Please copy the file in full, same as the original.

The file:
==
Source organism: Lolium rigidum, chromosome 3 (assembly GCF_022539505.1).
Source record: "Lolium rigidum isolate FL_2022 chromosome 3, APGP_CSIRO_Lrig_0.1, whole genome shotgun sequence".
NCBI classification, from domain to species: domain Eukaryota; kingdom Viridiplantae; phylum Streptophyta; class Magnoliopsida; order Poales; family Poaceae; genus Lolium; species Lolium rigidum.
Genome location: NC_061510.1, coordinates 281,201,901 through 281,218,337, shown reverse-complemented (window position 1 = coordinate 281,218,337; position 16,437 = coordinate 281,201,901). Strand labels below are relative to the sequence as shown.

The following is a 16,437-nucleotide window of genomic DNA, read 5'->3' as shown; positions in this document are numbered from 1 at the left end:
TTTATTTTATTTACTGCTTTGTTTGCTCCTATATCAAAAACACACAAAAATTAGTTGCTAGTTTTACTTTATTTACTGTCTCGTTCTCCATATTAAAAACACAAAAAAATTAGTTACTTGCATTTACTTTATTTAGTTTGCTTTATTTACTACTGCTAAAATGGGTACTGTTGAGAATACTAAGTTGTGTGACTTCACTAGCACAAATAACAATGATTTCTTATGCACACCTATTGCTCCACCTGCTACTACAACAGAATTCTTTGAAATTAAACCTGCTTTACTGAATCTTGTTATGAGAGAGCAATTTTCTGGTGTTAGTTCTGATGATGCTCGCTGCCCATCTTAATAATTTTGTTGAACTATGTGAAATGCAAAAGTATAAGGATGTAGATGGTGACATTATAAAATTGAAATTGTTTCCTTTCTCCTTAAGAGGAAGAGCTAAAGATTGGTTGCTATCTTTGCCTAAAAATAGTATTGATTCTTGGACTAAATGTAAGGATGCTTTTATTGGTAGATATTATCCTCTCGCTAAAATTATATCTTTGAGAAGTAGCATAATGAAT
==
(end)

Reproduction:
Source organism: Lolium rigidum, chromosome 3 (assembly GCF_022539505.1).
Source record: "Lolium rigidum isolate FL_2022 chromosome 3, APGP_CSIRO_Lrig_0.1, whole genome shotgun sequence".
NCBI classification, from domain to species: domain Eukaryota; kingdom Viridiplantae; phylum Streptophyta; class Magnoliopsida; order Poales; family Poaceae; genus Lolium; species Lolium rigidum.
Genome location: NC_061510.1, coordinates 281,201,901 through 281,218,337, shown reverse-complemented (window position 1 = coordinate 281,218,337; position 16,437 = coordinate 281,201,901). Strand labels below are relative to the sequence as shown.

The following is a 16,437-nucleotide window of genomic DNA, read 5'->3' as shown; positions in this document are numbered from 1 at the left end:
TTTATTTTATTTACTGCTTTGTTTGCTCCTATATCAAAAACACACAAAAATTAGTTGCTAGTTTTACTTTATTTACTGTCTCGTTCTCCATATTAAAAACACAAAAAAATTAGTTACTTGCATTTACTTTATTTAGTTTGCTTTATTTACTACTGCTAAAATGGGTACTGTTGAGAATACTAAGTTGTGTGACTTCACTAGCACAAATAACAATGATTTCTTATGCACACCTATTGCTCCACCTGCTACTACAACAGAATTCTTTGAAATTAAACCTGCTTTACTGAATCTTGTTATGAGAGAGCAATTTTCTGGTGTTAGTTCTGATGATGCTCGCTGCCCATCTTAATAATTTTGTTGAACTATGTGAAATGCAAAAGTATAAGGATGTAGATGGTGACATTATAAAATTGAAATTGTTTCCTTTCTCCTTAAGAGGAAGAGCTAAAGATTGGTTGCTATCTTTGCCTAAAAATAGTATTGATTCTTGGACTAAATGTAAGGATGCTTTTATTGGTAGATATTATCCTCTCGCTAAAATTATATCTTTGAGAAGTAGCATAATGAAT